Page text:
Owen Paterson has quietly made two of the most significant announcements of his term as NI Secretary, however long it lasts. The verdict on holding a Finucane Inquiry will come in the New Year. The fact that the family appear not to have rejected his publicly undisclosed proposals out of hand this time suggests an inquiry is on the way.
This decision is consistent with Westminster’s bi partisan approach on inquiries. It fulfils a pledge. This was the one inquiry the government expected to be recommended by Judge Cory rather than the other three which actually went ahead. The thoroughness of the Saville Inquiry (although not held under the controversial 2005 Inquiries Act) may have eased the family’s fears of government interference and got them off their hook of intransigence – as it might appear to the British government. The public reception accorded to Saville has changed the climate and all concerned would be wise to take advantage of it.
As Finucane was regarded as unfinished business a new inquiry does not breach the government’s aim of no more public inquiries. If it does go ahead, government will doubtless try to represent it as the last major investigation into the Troubles. Whether this happens remains to be seen.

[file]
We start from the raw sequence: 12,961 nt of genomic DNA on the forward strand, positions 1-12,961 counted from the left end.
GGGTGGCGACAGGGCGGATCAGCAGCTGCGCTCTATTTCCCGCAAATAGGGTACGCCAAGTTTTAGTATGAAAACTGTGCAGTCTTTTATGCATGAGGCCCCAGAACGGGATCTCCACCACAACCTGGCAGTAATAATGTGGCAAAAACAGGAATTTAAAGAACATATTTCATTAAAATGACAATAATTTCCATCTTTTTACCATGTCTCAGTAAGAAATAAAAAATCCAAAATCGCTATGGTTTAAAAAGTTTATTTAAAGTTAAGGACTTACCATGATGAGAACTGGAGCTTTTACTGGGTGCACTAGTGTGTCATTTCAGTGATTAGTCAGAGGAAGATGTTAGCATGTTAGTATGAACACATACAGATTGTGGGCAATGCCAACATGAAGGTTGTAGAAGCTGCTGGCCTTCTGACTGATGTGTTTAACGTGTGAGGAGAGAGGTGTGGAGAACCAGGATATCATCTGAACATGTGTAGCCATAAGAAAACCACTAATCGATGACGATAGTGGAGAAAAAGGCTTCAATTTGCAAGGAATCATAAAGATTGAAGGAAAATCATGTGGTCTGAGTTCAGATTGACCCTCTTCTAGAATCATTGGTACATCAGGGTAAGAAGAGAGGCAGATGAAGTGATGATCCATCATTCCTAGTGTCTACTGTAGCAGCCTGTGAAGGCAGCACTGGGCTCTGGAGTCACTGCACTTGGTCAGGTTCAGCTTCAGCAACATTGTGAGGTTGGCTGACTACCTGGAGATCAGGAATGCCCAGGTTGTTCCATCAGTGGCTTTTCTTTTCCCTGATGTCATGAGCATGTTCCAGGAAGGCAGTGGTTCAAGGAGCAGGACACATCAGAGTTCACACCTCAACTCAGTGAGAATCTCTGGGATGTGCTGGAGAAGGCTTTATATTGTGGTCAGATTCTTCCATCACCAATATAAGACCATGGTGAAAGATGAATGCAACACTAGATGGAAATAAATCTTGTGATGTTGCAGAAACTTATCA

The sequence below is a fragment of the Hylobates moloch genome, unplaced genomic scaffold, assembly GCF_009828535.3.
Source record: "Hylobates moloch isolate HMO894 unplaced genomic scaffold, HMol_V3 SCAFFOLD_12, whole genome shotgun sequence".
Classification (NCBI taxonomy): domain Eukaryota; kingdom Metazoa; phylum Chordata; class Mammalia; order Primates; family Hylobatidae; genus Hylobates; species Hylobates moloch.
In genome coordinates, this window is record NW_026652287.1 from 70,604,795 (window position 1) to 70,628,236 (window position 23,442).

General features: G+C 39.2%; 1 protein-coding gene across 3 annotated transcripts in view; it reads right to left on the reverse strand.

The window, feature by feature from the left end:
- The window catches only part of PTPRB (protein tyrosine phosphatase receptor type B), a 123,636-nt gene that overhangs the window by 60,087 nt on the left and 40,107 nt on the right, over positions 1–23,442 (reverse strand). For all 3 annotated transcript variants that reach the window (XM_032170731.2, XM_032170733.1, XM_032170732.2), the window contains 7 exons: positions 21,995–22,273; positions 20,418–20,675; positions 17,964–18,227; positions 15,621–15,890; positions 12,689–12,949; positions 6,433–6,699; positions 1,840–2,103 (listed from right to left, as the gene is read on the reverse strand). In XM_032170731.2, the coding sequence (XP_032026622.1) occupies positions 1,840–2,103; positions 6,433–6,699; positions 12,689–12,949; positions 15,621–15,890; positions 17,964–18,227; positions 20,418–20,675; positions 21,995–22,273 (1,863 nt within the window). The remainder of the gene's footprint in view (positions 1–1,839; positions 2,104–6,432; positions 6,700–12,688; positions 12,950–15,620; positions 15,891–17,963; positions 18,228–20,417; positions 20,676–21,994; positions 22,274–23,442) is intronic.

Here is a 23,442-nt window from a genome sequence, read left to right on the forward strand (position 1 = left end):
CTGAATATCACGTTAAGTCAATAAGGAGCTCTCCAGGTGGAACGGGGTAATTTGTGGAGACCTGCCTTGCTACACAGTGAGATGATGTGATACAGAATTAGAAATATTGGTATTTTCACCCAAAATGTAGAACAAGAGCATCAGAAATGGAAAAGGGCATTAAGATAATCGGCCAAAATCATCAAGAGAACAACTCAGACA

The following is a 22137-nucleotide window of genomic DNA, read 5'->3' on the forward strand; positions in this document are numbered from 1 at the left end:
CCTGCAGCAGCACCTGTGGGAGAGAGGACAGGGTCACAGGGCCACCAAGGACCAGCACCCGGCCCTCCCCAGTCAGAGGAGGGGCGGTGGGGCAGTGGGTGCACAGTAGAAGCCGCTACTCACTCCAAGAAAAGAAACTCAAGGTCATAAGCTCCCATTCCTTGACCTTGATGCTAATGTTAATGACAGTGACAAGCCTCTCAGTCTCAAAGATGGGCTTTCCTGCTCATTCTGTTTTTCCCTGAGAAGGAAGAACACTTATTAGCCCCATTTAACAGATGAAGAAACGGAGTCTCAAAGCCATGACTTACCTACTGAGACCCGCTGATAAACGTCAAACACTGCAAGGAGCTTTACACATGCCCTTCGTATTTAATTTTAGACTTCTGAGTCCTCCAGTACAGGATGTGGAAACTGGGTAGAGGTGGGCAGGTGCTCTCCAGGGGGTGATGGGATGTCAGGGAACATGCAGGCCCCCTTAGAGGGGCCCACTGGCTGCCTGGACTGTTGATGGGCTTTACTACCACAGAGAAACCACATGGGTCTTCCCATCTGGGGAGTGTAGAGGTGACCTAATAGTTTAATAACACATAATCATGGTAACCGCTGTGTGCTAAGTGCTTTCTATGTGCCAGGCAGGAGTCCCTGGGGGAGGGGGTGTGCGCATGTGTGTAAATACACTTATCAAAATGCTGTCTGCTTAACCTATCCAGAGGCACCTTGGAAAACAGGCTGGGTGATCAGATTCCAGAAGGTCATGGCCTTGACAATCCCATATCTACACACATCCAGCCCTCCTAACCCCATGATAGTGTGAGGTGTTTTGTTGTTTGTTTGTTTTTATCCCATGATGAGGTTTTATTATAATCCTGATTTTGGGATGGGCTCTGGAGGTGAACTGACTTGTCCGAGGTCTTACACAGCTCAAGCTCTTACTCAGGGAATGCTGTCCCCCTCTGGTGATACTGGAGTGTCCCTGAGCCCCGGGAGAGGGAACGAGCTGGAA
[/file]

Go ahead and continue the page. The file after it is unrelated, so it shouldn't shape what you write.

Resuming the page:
The intention to end 50:50 police recruitment in 2011 also follows Labour policy. Many people will be as surprised as they may be relieved to learn that this remains within the ambit of the British government rather than the Executive. If he’s wise Paterson will have already taken soundings with the local parties already. The SDLP will point out that at 27% nationalist PSNI membership falls well short of matching the 44% Catholic population. The nationalist parties in practice retain a veto but not without a damaging row with unionism. Assurances are needed that future recruitment – already facing restrictions due to the spending cuts – will not disfavour nationalists under fair employment procedures. This should be manageable unless the parties are foolish enough to make a fight of it.